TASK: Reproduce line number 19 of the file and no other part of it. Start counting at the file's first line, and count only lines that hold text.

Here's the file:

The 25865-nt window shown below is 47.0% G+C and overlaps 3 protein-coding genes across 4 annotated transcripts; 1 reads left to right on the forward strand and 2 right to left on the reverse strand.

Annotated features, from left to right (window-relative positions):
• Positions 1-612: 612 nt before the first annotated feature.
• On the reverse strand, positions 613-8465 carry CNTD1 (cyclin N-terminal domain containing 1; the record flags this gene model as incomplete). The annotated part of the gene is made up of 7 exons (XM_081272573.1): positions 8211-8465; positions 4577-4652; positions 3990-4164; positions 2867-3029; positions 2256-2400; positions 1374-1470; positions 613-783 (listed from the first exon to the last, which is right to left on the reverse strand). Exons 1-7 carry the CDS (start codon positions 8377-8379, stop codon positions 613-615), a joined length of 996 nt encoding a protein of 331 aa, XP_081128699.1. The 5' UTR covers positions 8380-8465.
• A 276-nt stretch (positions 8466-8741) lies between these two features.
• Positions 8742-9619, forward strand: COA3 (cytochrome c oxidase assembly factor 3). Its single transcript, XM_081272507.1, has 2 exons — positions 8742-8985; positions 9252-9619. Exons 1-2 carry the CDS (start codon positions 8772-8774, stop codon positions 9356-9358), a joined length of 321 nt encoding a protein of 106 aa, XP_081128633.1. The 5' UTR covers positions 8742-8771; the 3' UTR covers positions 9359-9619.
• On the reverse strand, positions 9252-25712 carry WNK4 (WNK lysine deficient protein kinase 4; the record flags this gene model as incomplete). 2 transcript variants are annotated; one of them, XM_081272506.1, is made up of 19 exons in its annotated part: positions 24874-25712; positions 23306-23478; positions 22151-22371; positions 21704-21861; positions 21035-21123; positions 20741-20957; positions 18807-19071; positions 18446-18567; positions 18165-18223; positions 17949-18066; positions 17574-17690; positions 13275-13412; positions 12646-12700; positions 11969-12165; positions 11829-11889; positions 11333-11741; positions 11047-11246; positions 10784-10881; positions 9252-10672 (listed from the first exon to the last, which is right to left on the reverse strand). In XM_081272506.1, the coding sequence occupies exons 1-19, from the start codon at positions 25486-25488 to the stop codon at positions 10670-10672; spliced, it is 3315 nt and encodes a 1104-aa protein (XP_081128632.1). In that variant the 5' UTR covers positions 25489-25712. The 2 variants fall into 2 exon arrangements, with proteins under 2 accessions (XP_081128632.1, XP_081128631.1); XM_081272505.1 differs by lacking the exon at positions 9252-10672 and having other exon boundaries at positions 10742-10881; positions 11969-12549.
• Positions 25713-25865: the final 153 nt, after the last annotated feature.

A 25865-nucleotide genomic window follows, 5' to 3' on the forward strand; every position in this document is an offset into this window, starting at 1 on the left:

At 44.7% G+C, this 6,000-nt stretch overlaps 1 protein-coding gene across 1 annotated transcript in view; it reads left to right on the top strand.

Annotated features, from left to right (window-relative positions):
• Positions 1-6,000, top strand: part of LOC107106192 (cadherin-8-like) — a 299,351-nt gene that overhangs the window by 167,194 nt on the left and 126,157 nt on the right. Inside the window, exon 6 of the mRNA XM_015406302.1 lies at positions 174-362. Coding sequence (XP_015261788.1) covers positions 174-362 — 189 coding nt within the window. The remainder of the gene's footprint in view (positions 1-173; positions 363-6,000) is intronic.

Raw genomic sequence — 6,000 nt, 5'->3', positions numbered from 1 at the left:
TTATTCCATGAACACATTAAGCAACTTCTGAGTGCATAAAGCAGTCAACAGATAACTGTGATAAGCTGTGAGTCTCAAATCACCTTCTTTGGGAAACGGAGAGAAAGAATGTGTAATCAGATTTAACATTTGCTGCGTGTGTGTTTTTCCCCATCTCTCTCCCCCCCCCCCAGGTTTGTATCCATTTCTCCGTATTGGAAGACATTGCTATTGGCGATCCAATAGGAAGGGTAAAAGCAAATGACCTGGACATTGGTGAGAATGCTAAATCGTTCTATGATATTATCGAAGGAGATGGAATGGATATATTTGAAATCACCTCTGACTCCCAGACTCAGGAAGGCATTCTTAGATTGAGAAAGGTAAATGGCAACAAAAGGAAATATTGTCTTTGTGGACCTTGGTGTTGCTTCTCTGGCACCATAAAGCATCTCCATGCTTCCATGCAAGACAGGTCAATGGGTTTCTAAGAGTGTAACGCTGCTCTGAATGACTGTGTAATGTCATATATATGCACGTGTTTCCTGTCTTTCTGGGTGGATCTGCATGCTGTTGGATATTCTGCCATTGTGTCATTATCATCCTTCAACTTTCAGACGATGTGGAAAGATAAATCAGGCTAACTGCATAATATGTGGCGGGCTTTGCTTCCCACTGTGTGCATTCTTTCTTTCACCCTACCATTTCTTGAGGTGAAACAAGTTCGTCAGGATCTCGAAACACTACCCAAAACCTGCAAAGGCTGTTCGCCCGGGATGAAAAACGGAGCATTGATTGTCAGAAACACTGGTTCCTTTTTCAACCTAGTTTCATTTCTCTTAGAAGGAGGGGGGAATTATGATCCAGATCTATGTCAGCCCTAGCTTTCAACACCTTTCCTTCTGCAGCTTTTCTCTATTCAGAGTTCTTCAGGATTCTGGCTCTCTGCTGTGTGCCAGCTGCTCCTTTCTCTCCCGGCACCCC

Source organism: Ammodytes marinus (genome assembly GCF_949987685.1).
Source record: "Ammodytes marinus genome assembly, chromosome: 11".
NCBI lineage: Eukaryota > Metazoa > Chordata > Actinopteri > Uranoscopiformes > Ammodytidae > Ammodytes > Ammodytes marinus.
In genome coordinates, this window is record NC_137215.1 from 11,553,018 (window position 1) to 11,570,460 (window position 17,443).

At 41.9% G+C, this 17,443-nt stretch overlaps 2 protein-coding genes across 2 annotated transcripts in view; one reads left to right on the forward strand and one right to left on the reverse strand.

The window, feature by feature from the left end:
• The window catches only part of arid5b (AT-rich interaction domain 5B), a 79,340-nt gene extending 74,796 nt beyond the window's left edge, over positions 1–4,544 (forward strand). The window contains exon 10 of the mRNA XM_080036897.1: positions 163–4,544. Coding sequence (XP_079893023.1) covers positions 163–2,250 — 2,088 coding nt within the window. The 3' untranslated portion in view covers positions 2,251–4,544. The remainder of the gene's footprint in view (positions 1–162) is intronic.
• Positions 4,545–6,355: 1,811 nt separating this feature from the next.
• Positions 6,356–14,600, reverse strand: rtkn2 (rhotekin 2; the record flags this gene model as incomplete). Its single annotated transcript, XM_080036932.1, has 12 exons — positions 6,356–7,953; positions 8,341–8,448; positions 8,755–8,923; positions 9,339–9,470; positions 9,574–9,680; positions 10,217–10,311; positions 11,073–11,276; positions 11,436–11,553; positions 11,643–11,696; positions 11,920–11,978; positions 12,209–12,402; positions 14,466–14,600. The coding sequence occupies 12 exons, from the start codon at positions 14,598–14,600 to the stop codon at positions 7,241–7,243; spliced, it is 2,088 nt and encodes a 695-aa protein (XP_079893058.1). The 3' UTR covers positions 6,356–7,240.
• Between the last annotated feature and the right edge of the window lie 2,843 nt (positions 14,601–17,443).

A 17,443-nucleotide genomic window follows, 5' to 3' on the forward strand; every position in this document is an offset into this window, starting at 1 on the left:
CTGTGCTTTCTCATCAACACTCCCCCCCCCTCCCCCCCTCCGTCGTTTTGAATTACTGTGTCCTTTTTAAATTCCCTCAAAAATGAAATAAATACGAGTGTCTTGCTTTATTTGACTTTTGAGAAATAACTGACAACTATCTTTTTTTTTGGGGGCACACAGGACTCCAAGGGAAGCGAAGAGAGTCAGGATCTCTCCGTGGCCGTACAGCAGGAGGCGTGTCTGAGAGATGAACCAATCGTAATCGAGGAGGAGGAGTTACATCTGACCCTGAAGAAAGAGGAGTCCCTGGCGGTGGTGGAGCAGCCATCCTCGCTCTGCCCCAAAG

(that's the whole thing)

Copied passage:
At 41.9% G+C, this 17,443-nt stretch overlaps 2 protein-coding genes across 2 annotated transcripts in view; one reads left to right on the forward strand and one right to left on the reverse strand.